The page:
The game mechanic was quite complex to work out, especially the pigs. I started off by creating a pig that homes in on the ball and then runs towards the goal when he gets it, and shoots. The other pigs move around without regard to the ball, but if they touch it, they also run to the goal and shoot. That makes them more like obstacles for Shaun to dribble around, while the homing pig will actually chase him for the ball. Shaun can tackle any of the pigs to take the ball back, and they can tackle him too. When a pig shoots (by reaching a point close enough to the goal) or Shaun shoots (when the player taps Space, any time on the pig goal screen), the ball moves at a randomly chosen angle towards the goal. Although there's an element of chance in there, you can increase the likelihood of scoring by getting close to the goal and being close to the middle of it when you shoot. If the defending pigs don't get in the way!

To provide a visual hint that the screen flicks, and also to help people understand where the ball is when the pigs have possession, I added a graphic at the top of the screen that shows the ball's position on the pitch.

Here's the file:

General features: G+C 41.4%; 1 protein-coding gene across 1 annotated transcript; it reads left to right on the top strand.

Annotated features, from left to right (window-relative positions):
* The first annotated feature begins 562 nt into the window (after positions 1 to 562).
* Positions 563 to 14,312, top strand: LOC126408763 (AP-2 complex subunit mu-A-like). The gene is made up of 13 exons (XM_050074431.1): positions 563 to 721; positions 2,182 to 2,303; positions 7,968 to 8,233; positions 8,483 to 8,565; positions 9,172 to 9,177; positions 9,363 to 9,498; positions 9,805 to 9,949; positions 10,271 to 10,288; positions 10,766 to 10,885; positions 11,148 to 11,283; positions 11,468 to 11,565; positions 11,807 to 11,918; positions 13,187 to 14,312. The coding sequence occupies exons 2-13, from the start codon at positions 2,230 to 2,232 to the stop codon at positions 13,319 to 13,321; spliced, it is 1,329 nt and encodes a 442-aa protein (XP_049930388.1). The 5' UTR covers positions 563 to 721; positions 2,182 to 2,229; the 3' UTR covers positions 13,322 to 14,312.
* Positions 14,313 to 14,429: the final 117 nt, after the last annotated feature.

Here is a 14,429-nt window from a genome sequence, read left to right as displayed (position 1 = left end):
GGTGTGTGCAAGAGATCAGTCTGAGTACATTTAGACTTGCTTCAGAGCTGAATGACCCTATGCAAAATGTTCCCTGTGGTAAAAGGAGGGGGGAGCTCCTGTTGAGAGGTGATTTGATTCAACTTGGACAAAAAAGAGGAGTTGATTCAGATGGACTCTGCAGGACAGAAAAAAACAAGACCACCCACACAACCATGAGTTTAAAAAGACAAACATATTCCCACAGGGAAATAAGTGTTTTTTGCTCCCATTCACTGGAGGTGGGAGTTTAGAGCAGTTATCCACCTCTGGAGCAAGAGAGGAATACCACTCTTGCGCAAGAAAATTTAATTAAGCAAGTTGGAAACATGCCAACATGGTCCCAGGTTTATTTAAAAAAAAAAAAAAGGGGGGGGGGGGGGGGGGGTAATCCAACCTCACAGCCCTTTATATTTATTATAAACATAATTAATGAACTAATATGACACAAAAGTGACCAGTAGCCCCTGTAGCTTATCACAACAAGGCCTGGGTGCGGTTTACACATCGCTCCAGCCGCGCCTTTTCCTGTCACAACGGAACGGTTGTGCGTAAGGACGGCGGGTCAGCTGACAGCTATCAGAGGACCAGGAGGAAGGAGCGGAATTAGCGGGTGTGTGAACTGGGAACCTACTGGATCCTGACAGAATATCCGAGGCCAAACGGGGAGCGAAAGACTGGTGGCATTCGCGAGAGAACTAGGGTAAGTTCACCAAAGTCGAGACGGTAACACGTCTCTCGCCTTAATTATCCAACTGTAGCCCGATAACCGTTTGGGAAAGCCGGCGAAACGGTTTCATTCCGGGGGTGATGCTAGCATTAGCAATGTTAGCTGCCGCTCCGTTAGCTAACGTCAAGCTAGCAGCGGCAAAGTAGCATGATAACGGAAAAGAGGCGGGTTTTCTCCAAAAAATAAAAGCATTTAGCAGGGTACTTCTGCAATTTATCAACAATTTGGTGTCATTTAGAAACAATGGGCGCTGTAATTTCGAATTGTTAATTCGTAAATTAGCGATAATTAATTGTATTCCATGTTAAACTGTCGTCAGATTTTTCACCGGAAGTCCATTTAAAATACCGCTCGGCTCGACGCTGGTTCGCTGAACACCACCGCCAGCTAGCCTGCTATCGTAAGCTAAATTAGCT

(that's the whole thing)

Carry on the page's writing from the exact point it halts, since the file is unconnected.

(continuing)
I set a time limit of two minutes. That feels like a good length of time for a match, and enables the pigs and sheep to each score a few goals. I didn't want to have a game where the scores could get unrealistically high for a football game. In some games, there is a mechanic like energy or lives to dictate the end, but the only natural way to end a football game is when the ref blows the whistle. It was important the game didn't go on forever, otherwise there would be no real sense of winning or losing, and people would just stop playing unfulfilled at some point.

I tried a few things that didn't quite work, and took them out again. One was enabling Shaun to kick the ball away from him (or shoot) at any time. Although it added authenticity, it also added complexity and didn't really enhance the gameplay. I tried using a grass texture for the pitch, but it made the characters harder to see (the Shaun sprite is quite fine in detail, with a white body and black legs). It looked better with a plain background that offers a good level of contrast with both white and black.